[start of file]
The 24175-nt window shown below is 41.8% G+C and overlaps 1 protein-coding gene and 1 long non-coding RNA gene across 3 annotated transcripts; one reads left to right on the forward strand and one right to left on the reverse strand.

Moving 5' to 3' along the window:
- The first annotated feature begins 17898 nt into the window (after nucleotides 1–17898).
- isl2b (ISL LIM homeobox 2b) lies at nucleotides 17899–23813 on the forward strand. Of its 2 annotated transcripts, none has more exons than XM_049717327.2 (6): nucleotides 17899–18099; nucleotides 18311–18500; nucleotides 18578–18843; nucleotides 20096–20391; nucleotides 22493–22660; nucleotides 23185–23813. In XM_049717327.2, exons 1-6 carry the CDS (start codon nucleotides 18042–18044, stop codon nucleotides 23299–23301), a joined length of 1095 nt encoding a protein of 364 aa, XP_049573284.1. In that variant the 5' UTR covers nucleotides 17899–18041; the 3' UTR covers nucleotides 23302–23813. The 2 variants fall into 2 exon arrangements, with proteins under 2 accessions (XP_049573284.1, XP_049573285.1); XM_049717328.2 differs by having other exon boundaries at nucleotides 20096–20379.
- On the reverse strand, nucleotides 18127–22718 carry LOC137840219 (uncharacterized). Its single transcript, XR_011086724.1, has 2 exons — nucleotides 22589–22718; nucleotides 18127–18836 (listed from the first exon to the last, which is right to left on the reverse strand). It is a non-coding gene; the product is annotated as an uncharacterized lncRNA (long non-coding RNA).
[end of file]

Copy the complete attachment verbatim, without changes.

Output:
The 24175-nt window shown below is 41.8% G+C and overlaps 1 protein-coding gene and 1 long non-coding RNA gene across 3 annotated transcripts; one reads left to right on the forward strand and one right to left on the reverse strand.

Moving 5' to 3' along the window:
- The first annotated feature begins 17898 nt into the window (after nucleotides 1–17898).
- isl2b (ISL LIM homeobox 2b) lies at nucleotides 17899–23813 on the forward strand. Of its 2 annotated transcripts, none has more exons than XM_049717327.2 (6): nucleotides 17899–18099; nucleotides 18311–18500; nucleotides 18578–18843; nucleotides 20096–20391; nucleotides 22493–22660; nucleotides 23185–23813. In XM_049717327.2, exons 1-6 carry the CDS (start codon nucleotides 18042–18044, stop codon nucleotides 23299–23301), a joined length of 1095 nt encoding a protein of 364 aa, XP_049573284.1. In that variant the 5' UTR covers nucleotides 17899–18041; the 3' UTR covers nucleotides 23302–23813. The 2 variants fall into 2 exon arrangements, with proteins under 2 accessions (XP_049573284.1, XP_049573285.1); XM_049717328.2 differs by having other exon boundaries at nucleotides 20096–20379.
- On the reverse strand, nucleotides 18127–22718 carry LOC137840219 (uncharacterized). Its single transcript, XR_011086724.1, has 2 exons — nucleotides 22589–22718; nucleotides 18127–18836 (listed from the first exon to the last, which is right to left on the reverse strand). It is a non-coding gene; the product is annotated as an uncharacterized lncRNA (long non-coding RNA).